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AGREP(l)							      AGREP(l)

NAME
       agrep - search a	file for a string or regular expression, with approxi-
       mate matching capabilities

SYNOPSIS
       agrep [ -#cdehiklnpstvwxBDGIS ] pattern [  -f  patternfile  ]  [	 file-
       name... ]

DESCRIPTION
       agrep  searches the input filenames (standard input is the default, but
       see a warning under LIMITATIONS)	for records containing	strings	 which
       either  exactly	or  approximately match	a pattern.  A record is	by de-
       fault a line, but it can	be defined differently	using  the  -d	option
       (see  below).   Normally,  each	record found is	copied to the standard
       output.	Approximate matching allows finding records that  contain  the
       pattern	with  several  errors including	substitutions, insertions, and
       deletions.  For example,	Massechusets matches  Massachusetts  with  two
       errors	(one  substitution  and	 one  insertion).   Running  agrep  -2
       Massechusets foo	outputs	all lines in foo containing any	string with at
       most 2 errors from Massechusets.

       agrep  supports	many  kinds of queries including arbitrary wild	cards,
       sets of patterns, and in	general, regular  expressions.	 See  PATTERNS
       below.	It  supports  most of the options supported by the grep	family
       plus several more (but it is not	100% compatible	with grep).  For  more
       information  on	the  algorithms	used by	agrep see Wu and Manber, "Fast
       Text Searching With Errors," Technical  report  #91-11,	Department  of
       Computer	Science, University of Arizona,	June 1991 (available by	anony-
       mous ftp	from cs.arizona.edu in agrep/agrep.ps.1), and Wu  and  Manber,
       "Agrep  --  A  Fast  Approximate	 Pattern Searching Tool", To appear in
       USENIX Conference 1992 January (available by anonymous ftp from cs.ari-
       zona.edu	in agrep/agrep.ps.2).

       As with the rest	of the grep family, the	characters `$',	`^', `*', `[',
       `]', `^', `|', `(', `)',	`!', and `\' can cause unexpected results when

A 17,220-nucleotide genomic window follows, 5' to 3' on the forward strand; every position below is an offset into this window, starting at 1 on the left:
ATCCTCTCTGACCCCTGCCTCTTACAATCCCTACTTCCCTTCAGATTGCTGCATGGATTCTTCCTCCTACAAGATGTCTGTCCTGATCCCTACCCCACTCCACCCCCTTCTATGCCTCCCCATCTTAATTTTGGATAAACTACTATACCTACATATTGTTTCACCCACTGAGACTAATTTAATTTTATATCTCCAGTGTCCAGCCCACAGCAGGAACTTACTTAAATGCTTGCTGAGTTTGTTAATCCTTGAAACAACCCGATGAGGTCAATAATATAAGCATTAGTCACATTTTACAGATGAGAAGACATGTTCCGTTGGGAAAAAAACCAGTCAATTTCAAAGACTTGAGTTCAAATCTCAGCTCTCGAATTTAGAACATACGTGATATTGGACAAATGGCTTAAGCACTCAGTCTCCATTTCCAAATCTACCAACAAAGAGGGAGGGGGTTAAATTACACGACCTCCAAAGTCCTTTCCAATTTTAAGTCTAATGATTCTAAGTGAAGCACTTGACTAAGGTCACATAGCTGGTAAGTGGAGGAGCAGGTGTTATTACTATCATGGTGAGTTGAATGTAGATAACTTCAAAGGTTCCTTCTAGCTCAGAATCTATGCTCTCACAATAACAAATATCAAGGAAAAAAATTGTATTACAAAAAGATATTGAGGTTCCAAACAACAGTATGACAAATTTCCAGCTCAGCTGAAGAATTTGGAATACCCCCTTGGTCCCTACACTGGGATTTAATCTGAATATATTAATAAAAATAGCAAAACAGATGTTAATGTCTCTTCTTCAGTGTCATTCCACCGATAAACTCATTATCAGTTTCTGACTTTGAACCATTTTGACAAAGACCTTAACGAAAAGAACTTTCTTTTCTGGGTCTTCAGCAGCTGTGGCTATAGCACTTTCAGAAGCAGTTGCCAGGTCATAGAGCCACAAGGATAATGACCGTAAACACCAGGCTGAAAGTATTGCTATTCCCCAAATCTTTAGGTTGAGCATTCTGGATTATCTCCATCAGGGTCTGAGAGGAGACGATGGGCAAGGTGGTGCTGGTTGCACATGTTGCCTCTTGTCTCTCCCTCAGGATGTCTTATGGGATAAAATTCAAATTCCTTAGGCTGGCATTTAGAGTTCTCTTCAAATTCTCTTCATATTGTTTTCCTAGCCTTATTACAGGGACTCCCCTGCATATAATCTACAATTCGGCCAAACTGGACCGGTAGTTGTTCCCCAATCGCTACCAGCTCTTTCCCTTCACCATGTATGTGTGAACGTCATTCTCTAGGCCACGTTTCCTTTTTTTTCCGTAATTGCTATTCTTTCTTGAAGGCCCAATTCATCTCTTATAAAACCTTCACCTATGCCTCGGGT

included	in the pattern,	as these characters are	also meaningful	to the
       shell.  To avoid	these problems,	one should always enclose  the	entire
       pattern	argument in single quotes, i.e., 'pattern'.  Do	not use	double
       quotes (").

       When agrep is applied to	more than one input file, the name of the file
       is  displayed preceding each line which matches the pattern.  The file-
       name is not displayed when processing a single file, so if you actually
       want  the  filename  to	appear,	 use /dev/null as a second file	in the
       list.

OPTIONS
       -#     #	is a non-negative integer (at most 8) specifying  the  maximum
	      number  of  errors  permitted in finding the approximate matches
	      (defaults	to zero).  Generally,  each  insertion,	 deletion,  or
	      substitution  counts as one error.  It is	possible to adjust the
	      relative cost of insertions, deletions and substitutions (see -I
	      -D and -S	options).

       -c     Display only the count of	matching records.

       -d 'delim'
	      Define  delim  to	be the separator between two records.  The de-
	      fault value is '$', namely a record is by	default	a line.	 delim
	      can  be  a  string of size at most 8 (with possible use of ^ and
	      $), but not a regular expression.	 Text between two delim's, be-
	      fore  the	first delim, and after the last	delim is considered as